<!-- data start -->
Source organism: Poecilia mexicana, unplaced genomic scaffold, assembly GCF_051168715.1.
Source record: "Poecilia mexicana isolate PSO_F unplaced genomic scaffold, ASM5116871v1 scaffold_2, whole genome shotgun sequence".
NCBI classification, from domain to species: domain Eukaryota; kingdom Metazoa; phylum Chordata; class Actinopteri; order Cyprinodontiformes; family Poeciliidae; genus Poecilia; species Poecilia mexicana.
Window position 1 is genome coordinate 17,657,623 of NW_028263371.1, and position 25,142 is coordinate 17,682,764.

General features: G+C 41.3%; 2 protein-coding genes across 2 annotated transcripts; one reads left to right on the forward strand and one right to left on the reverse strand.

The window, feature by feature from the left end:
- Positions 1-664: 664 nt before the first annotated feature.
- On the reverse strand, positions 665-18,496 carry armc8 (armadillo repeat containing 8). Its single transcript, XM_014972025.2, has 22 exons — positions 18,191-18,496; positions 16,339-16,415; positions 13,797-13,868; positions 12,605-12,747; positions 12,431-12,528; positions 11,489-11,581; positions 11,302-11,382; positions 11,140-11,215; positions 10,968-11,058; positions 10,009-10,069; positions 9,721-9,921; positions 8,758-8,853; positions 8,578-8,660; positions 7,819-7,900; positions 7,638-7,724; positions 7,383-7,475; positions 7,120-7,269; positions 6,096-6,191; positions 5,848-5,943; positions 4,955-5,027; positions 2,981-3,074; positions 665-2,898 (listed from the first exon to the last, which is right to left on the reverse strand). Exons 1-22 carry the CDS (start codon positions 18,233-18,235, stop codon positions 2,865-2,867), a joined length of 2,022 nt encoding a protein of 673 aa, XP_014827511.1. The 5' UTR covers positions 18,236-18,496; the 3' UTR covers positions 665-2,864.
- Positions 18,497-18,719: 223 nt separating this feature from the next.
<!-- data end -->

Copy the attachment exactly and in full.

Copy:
Source organism: Poecilia mexicana, unplaced genomic scaffold, assembly GCF_051168715.1.
Source record: "Poecilia mexicana isolate PSO_F unplaced genomic scaffold, ASM5116871v1 scaffold_2, whole genome shotgun sequence".
NCBI classification, from domain to species: domain Eukaryota; kingdom Metazoa; phylum Chordata; class Actinopteri; order Cyprinodontiformes; family Poeciliidae; genus Poecilia; species Poecilia mexicana.
Window position 1 is genome coordinate 17,657,623 of NW_028263371.1, and position 25,142 is coordinate 17,682,764.

General features: G+C 41.3%; 2 protein-coding genes across 2 annotated transcripts; one reads left to right on the forward strand and one right to left on the reverse strand.

The window, feature by feature from the left end:
- Positions 1-664: 664 nt before the first annotated feature.
- On the reverse strand, positions 665-18,496 carry armc8 (armadillo repeat containing 8). Its single transcript, XM_014972025.2, has 22 exons — positions 18,191-18,496; positions 16,339-16,415; positions 13,797-13,868; positions 12,605-12,747; positions 12,431-12,528; positions 11,489-11,581; positions 11,302-11,382; positions 11,140-11,215; positions 10,968-11,058; positions 10,009-10,069; positions 9,721-9,921; positions 8,758-8,853; positions 8,578-8,660; positions 7,819-7,900; positions 7,638-7,724; positions 7,383-7,475; positions 7,120-7,269; positions 6,096-6,191; positions 5,848-5,943; positions 4,955-5,027; positions 2,981-3,074; positions 665-2,898 (listed from the first exon to the last, which is right to left on the reverse strand). Exons 1-22 carry the CDS (start codon positions 18,233-18,235, stop codon positions 2,865-2,867), a joined length of 2,022 nt encoding a protein of 673 aa, XP_014827511.1. The 5' UTR covers positions 18,236-18,496; the 3' UTR covers positions 665-2,864.
- Positions 18,497-18,719: 223 nt separating this feature from the next.